Debating the Cosmological Principle

Whether you need something to distract you from world events or are just interested in the subject I thought I’d share something cosmological today.

You may recall that I recently posted about a paper by Subir Sarkar and collaborators.  Here is the abstract and author list:

In that post I mentioned that Subir would be taking part in an online debate about this issue. Well, although I wasn’t able to watch it live there is a recording of it which is available here:

It’s rather long, but there are many interesting things in it…

2 Responses to “Debating the Cosmological Principle”

  1. Just today on the train, I read this:

    It is to be emphasized that we have not required the real universe to be one satisfying the uniformity conditions imposed above; we are merely examining the nature of the idealized nature of the real world to which the obvious and all-important inhomogeneities are ironed out. We are not imposing the uniformity as a ‘cosmological principle’ … to which the real world must adhere.

    Extra points if you know who said that and guess where I read it.

    I haven’t watched the debate yet, but plan to, so my comments are general, not related to the debate.

    Some people are confused by the ‘cosmological principle’. In the very early days, it was indeed an assumption. However, already with Hubble’s work there was evidence for spatial homogeneity above a certain scale (via observed isotropy and the Copernican principle (we are not at a special location; the Copernican principle is more of an assumption, although a relatively harmless one, and from it and observed isotropy follows homogeneity)). Of course, the perfect cosmological principle of the Steady State theory was an assumption, at least with regard to the Universe being constant in time on the large scale. Now, we know that the Universe evolves, and the evidence for isotropy and hence homogeneity is much better. To some extent, we can even observe homogeneity, i.e. by measuring the CMB temperature in various directions at large redshift (via the influence of the temperature on line strengths).

    Of course, practically no-one disputes that the Universe is homogeneous on very large scales (the fractal crowd notwithstanding); the debate is about relatively smaller inhomogeneities, though perhaps larger than often assumed.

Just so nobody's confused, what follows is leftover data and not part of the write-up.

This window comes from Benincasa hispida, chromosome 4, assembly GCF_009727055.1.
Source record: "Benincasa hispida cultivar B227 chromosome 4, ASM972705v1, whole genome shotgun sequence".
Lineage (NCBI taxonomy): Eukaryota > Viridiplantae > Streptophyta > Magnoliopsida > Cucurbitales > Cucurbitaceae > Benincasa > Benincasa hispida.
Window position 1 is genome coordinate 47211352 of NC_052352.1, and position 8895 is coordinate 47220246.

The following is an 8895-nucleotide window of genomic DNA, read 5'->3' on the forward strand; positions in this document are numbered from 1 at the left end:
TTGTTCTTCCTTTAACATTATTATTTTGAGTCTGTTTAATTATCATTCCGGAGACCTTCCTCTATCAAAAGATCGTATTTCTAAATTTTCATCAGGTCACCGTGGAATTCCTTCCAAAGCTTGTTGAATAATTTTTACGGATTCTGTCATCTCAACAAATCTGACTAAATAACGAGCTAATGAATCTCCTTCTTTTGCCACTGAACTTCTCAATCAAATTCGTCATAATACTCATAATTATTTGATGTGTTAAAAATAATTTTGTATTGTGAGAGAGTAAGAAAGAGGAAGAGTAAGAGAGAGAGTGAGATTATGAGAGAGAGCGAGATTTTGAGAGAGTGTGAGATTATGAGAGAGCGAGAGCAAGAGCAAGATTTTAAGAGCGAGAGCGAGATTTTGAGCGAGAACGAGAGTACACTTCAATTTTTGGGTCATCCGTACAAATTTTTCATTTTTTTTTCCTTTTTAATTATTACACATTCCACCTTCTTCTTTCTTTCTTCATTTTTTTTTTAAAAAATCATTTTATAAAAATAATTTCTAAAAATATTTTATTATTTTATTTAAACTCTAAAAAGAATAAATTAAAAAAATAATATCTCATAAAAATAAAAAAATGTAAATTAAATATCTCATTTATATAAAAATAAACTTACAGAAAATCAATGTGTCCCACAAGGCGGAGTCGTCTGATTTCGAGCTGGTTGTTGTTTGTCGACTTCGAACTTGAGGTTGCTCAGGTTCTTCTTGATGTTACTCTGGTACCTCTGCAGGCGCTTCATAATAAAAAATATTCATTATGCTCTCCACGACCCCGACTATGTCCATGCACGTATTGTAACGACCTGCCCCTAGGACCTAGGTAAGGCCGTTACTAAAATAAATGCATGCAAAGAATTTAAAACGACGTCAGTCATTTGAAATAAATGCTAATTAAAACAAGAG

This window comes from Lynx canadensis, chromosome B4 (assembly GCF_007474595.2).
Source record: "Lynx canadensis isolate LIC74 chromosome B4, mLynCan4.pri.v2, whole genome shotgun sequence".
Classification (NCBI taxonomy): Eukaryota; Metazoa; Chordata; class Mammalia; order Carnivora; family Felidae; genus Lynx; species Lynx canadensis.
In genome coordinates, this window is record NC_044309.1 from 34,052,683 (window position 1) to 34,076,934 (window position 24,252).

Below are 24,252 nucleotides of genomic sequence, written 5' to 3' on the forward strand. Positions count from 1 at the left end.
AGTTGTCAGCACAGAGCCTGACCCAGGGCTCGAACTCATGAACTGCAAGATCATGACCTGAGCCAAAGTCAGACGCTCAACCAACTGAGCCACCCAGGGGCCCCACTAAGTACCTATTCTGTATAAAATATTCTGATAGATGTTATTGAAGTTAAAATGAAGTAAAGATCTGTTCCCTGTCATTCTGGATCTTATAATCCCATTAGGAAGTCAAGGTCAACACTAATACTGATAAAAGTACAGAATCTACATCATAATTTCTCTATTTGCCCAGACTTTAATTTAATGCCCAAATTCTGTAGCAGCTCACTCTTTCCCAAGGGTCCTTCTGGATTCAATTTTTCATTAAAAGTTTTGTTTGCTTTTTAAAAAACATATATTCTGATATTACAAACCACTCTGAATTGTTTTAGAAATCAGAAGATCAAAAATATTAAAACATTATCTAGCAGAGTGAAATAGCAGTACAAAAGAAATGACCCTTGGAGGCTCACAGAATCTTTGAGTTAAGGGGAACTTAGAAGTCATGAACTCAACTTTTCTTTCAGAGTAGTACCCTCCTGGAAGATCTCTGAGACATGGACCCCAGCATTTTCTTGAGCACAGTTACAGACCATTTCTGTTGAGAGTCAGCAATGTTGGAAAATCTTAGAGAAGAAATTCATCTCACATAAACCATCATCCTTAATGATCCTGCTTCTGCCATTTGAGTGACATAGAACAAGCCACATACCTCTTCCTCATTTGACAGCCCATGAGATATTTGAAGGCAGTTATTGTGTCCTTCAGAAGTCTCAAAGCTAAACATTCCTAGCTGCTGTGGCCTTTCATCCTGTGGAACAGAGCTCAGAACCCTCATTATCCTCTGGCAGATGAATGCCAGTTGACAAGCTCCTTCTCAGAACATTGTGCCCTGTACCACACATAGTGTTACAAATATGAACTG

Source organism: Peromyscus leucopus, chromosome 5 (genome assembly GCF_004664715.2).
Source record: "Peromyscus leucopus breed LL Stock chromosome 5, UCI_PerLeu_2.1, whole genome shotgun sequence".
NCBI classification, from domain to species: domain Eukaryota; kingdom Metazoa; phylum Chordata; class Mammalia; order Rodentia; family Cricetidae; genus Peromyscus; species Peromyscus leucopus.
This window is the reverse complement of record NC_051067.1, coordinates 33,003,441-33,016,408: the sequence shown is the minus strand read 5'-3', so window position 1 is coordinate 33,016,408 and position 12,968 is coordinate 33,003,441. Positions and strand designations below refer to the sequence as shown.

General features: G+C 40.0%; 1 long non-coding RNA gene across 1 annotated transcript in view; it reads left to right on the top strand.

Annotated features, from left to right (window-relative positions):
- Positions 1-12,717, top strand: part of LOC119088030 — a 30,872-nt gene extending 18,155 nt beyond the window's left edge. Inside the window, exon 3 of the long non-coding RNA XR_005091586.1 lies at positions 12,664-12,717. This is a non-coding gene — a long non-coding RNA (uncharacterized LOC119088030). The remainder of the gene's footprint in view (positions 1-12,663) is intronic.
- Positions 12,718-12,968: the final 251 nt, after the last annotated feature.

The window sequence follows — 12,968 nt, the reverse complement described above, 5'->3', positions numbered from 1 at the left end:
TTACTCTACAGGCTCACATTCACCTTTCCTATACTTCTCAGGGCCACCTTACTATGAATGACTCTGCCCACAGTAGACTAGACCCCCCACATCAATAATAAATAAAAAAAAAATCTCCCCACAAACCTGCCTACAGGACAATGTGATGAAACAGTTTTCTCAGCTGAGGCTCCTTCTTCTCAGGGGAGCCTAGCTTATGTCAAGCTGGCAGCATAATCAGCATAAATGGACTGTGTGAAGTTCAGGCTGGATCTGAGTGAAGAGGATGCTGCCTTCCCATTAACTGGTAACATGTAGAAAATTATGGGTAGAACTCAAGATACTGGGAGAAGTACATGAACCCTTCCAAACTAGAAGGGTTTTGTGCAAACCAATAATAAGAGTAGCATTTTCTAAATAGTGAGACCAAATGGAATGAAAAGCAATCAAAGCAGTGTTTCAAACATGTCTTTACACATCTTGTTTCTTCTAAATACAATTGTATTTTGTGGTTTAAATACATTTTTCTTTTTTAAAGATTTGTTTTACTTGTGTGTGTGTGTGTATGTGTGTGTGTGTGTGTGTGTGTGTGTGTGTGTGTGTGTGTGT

2. Phillip Helbig Says:

    My impression from the debate is that the point of view that the evidence for acceleration is weak depends on the null hypothesis that there is none. However, if we have no prior preference, then it is clear that there is more information in favor of acceleration than against it. So, while it might not prove acceleration, it proves deceleration even less.

    Also, the concordance model is called that for a reason. There are multiple lines of evidence for the values of each of the main cosmological parameters. While one can always find possible flaws in any one test, it is much more difficult to explain how and why several independent cosmological tests conspire to agree on wrong values.

    In other branches of physics, common wisdom is that Nature uses all degrees of freedom. If one is not used, then that implies a symmetry, conservation law, conserved quantum number, etc., and of course the burden of proof is on the one claiming that this degree of freedom is not exercised. So it seems to me that we should be really strict about evidence claiming that the cosmological constant is exactly zero, the default expectation bering that it is not. (A non-zero cosmological constant, even if positive, does not necessarily imply that the Universe is accelerating now; it doesn”t even imply that the Universe will ever accelerated.)

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